Six different marques undergo performance measuring, centre of gravity testing and wind tunnel running to establish equal competitive footing for all competitors in 2020 season.
Despite the restrictions created by the COVID-19 pandemic, the 2020 racing season has started to power up – and preparation and performance testing for the inaugural DTM Trophy season is in full swing.
For the new series, the focus for the week ahead is on technology. Every vehicle taking part in the all-new DTM GT series will have its performance measured and recorded in exacting detail in order to evaluate and simulate a benchmark Balance of Performance (or BoP, for short) across the 2020 grid.
It’s a tricky balancing act: every vehicle needs to be given the opportunity to fight for success across a number of different circuit characeristics; tight and twisty, and fast and flowing. A successful BoP enables drivers and engineers to push their cars to the performance limit, while also ensuring a parity of pace between different cars.
Currently, the DTM Trophy has around 20 entrants, with six different manufacturers registered – but more can still enter, with the registration period extended under COVID-19 to June 1, 2020. At a cost of €23,000 per car, excluding statutory VAT, a team can enter the series and go racing.
“We currently have six different manufacturers from 20 entrants taking part in our first season – so we already have to cater for a broad range of technical concepts,”said Frederic Elsner, ITR’s Director of Business Unit Event. “But that’s exactly what we want to support and build upon. That’s why we have decided to make the BoP classifications on the basis of objective criteria that we determine during numerous test bench trials. Ultimately, that will ensure fair and meaningful competition.”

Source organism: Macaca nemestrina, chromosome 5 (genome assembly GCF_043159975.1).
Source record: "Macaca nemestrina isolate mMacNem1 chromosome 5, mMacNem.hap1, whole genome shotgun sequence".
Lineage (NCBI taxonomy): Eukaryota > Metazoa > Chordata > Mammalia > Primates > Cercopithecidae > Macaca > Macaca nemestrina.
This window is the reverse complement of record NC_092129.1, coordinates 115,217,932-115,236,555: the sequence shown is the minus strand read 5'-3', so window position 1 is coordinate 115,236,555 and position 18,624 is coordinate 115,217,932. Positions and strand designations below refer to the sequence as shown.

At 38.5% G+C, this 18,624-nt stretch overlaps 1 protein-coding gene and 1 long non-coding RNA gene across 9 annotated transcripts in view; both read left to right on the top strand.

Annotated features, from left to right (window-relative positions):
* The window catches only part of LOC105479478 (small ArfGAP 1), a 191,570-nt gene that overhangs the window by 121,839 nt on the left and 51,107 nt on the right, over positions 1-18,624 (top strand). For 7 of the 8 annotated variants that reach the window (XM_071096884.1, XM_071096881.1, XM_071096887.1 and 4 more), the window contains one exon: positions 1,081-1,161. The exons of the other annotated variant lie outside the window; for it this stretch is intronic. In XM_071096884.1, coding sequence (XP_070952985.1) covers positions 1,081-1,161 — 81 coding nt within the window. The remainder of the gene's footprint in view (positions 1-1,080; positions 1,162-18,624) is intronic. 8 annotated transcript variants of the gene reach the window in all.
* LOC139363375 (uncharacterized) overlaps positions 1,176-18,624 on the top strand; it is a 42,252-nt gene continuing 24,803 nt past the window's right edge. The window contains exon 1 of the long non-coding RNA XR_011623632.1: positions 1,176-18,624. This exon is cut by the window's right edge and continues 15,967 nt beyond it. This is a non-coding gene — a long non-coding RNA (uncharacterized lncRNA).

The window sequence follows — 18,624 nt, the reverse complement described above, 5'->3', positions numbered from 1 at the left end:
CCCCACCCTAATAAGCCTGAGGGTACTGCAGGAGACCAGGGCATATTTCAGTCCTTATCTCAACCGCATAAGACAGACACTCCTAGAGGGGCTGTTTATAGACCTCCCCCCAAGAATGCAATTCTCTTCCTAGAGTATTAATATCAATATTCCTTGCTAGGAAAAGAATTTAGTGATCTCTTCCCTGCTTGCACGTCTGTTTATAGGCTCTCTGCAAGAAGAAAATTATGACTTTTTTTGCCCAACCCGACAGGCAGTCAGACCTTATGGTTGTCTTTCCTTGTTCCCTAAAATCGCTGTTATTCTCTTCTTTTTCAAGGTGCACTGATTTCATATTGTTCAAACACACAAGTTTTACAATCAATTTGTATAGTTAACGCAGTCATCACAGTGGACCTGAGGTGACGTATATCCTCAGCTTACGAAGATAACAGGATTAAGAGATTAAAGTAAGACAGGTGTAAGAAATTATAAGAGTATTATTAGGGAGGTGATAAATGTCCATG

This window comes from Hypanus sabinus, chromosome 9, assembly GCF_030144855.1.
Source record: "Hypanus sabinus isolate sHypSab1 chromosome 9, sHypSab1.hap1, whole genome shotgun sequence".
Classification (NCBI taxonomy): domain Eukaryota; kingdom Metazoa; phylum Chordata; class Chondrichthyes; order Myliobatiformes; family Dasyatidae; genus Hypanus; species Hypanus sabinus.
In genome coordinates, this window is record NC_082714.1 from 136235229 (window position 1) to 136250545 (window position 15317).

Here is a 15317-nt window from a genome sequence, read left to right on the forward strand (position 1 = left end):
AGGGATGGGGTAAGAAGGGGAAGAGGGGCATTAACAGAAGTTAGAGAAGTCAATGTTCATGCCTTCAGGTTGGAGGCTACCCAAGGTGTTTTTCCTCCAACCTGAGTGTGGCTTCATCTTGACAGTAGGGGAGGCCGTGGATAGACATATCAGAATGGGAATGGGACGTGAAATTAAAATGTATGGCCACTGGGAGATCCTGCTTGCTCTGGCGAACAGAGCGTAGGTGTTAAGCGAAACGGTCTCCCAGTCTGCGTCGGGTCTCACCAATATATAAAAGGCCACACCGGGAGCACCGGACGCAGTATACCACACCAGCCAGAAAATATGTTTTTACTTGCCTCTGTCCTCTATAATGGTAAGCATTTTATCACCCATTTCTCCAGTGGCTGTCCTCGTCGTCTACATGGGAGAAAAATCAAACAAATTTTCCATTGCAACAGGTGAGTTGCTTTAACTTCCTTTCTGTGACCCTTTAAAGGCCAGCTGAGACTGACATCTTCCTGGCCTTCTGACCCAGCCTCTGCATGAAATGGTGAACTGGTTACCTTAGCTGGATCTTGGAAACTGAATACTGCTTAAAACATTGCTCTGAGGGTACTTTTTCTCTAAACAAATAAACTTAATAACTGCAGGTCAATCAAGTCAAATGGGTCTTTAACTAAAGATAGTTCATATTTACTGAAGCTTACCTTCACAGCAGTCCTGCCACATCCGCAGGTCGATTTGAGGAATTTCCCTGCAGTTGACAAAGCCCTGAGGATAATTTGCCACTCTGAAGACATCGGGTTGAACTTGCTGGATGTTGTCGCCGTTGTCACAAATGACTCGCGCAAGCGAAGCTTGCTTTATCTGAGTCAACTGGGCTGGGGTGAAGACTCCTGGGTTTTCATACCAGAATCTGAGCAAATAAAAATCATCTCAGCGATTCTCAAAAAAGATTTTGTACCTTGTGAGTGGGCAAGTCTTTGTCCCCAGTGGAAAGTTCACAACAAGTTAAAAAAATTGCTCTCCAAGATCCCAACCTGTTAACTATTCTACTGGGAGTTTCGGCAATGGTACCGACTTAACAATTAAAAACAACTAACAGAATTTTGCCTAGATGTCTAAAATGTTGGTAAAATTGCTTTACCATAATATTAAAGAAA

For the season, 12 teams have already registered, with the entry list including cars from Mercedes-AMG, McLaren, Audi, BMW, Porsche and Aston Martin. In order to balance these disparate levels of performance, the cars are measured on different test benches. One of the main objectives is determining each vehicle’s centre of gravity. By clamping all four wheels to a test stand, each vehicle can be rotated along its longitudinal axis – right up to its potential ‘rollover point’ – in order to correctly determine its centre of gravity.
Another procedure the vehicles must face is the classic dynamometer, which determines engine power – arguably the most decisive factor in terms of performance. But there are also tests on aerodynamic efficiency, undertaken in a wind tunnel.
The purpose of collecting so much data? To build virtual simulation models of each vehicle, which can then be used to simulate lap-times across all DTM Trophy tracks in a season, and better determine each vehicle’s Balance of Performance.
To create equal opportunity, every entered vehicle must have the same minimum weight and minimum vehicle height.